Winnipeg Free Press - PRINT EDITION

B.C. native leaders weigh legal options

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VICTORIA -- The federal government's decision to put a cap on how long environmental assessment hearings can drag on isn't expected to affect the Northern Gateway pipeline project, but aboriginal reaction to the change probably will.

Natural Resources Minister Joe Oliver says Ottawa isn't planning to fast-track the approval process for the proposed $5.5-billion pipeline, despite his government's announcement in last month's budget project reviews would be limited to 24 months.

The Gateway assessment was always scheduled to be completed within that time frame.

But aboriginal leaders in British Columbia say they are becoming increasingly dismayed with the public-hearing process and are now seriously considering bypassing the hearings and heading straight to court.

Coastal First Nations spokesman Art Sterritt said the cancellation of a day-and-a-half of scheduled review panel hearings in the central B.C. coastal community of Bella Bella last week signalled to many aboriginals that Ottawa has already heard enough from Northern Gateway's opponents.

"My guess is they are now going to try and shut it down by the fall," said Sterritt, whose organization is an alliance of about a dozen First Nations along B.C.'s north and central coasts and Haida Gwaii.

"We are not now going to try and educate the panel as well as we had hoped we would. We are now going to review our legal options, because that's where we are going to end up, no doubt about it... There's no sense waiting around."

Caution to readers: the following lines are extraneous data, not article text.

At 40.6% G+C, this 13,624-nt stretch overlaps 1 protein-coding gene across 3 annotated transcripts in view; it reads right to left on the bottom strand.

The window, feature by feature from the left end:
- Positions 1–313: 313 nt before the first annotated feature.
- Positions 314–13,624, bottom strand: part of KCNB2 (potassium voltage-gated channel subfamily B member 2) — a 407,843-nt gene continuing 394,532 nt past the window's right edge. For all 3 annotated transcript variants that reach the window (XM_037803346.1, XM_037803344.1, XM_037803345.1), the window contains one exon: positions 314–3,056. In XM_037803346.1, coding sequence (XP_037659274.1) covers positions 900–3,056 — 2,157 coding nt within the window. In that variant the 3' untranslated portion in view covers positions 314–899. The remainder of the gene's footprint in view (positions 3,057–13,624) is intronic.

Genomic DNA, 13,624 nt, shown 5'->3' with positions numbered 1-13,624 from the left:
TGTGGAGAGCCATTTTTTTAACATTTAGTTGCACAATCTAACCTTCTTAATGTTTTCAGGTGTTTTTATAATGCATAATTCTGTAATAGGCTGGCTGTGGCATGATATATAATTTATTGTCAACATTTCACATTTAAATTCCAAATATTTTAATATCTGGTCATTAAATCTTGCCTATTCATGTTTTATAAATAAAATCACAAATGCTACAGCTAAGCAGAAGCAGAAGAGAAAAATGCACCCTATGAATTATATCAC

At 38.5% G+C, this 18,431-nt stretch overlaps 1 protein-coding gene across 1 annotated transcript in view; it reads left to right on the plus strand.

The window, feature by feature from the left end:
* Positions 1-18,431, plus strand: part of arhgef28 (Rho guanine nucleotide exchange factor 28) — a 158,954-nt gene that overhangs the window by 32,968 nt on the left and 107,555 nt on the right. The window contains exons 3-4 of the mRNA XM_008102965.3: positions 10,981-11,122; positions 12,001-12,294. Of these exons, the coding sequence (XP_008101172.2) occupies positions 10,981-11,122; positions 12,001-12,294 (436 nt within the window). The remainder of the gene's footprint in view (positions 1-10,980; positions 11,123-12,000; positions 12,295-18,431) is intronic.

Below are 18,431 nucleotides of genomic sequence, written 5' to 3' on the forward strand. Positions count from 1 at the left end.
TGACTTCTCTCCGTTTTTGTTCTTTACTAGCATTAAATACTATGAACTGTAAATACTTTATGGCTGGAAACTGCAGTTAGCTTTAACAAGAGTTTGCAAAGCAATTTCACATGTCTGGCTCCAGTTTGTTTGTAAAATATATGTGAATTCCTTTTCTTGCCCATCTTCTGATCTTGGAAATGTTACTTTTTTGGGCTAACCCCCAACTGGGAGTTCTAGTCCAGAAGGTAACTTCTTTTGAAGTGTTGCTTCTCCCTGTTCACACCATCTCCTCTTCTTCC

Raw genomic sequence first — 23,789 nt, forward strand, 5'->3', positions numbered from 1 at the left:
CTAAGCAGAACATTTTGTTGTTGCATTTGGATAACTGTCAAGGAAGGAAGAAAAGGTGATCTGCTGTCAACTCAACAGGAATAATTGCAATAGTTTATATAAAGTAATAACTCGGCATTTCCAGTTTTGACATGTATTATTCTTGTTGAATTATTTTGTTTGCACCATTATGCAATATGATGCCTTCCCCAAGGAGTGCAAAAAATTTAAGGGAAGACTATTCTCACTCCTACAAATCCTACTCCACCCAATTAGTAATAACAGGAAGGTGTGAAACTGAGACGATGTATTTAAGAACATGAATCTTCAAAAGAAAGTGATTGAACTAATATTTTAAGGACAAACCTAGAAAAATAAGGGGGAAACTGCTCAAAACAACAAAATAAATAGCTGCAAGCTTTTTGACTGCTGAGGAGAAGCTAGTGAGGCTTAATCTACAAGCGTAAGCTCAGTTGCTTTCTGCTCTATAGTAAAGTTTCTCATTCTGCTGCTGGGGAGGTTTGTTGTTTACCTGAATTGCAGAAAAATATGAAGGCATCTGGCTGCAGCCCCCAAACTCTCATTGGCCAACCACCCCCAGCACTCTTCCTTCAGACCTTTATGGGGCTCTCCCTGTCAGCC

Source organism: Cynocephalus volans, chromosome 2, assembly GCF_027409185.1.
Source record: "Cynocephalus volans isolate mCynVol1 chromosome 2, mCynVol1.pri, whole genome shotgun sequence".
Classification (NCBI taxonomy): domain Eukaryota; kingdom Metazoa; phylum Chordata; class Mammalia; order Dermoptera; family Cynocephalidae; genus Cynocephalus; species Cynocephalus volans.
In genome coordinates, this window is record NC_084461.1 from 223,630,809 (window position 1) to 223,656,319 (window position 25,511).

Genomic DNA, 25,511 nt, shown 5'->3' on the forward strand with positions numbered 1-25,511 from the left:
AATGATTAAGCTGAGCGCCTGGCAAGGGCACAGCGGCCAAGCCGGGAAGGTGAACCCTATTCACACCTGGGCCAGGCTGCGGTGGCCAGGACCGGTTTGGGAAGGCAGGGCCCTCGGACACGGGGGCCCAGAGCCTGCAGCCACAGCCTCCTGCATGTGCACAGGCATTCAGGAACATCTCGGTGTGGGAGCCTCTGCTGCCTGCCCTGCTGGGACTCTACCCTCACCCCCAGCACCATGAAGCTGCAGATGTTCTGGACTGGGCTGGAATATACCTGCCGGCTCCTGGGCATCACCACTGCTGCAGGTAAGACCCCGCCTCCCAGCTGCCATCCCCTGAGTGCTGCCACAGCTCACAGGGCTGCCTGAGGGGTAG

The three-member panel, which held its first public hearings at Kitamaat Village in January, is assessing the environmental effects of the project and is reviewing the Enbridge Inc. application under both the Canadian Environmental Assessment Act and the National Energy Board Act.

Under the National Energy Board Act, the panel will decide if the project is in the public interest. It will assess its environmental effects under the Canadian Environmental Assessment Act and make recommendations to the Conservative government.

"We're not ramming anything through," Oliver told The Canadian Press. "We don't want any project to proceed unless it's safe for the environment and safe for Canadians."

He said the Conservatives have not spoken to the panel members about altering the hearing process. But he said he believed they are aware of the government's plans to modernize the regulatory review process, including keeping project reviews to two years.

"We've had no direct communications with them," he said. "I'm assuming they are aware of where we intend to go with this legislation."

The panel estimates hearings -- including oral evidence, statements and final arguments from intervenors, government participants and Enbridge -- will conclude in April 2013, with the release of the Environmental Assessment Report in the fall of 2013 and the final decision on the project at the end of that year.

The hearings process began last January and if it wraps up on schedule, it will take just under 24 months. More than 4,300 individuals and groups have registered to speak at the hearings across British Columbia and Alberta.

Enbridge, which filed its application for regulatory approval in 2010, plans to construct an 1,170-kilometre twin pipeline from Bruderheim, Alta., to Kitimat on the northwest B.C. coast. The pipeline will carry Alberta crude oil to the West Coast for export to Asia on board huge tanker ships.

"The new rules, after they get royal assent, will apply to existing projects," said Oliver, confirming the 24-month reviews will be applied retroactively to Northern Gateway and other projects currently under environmental review.

 

-- The Canadian Press

Republished from the Winnipeg Free Press print edition April 9, 2012 B6

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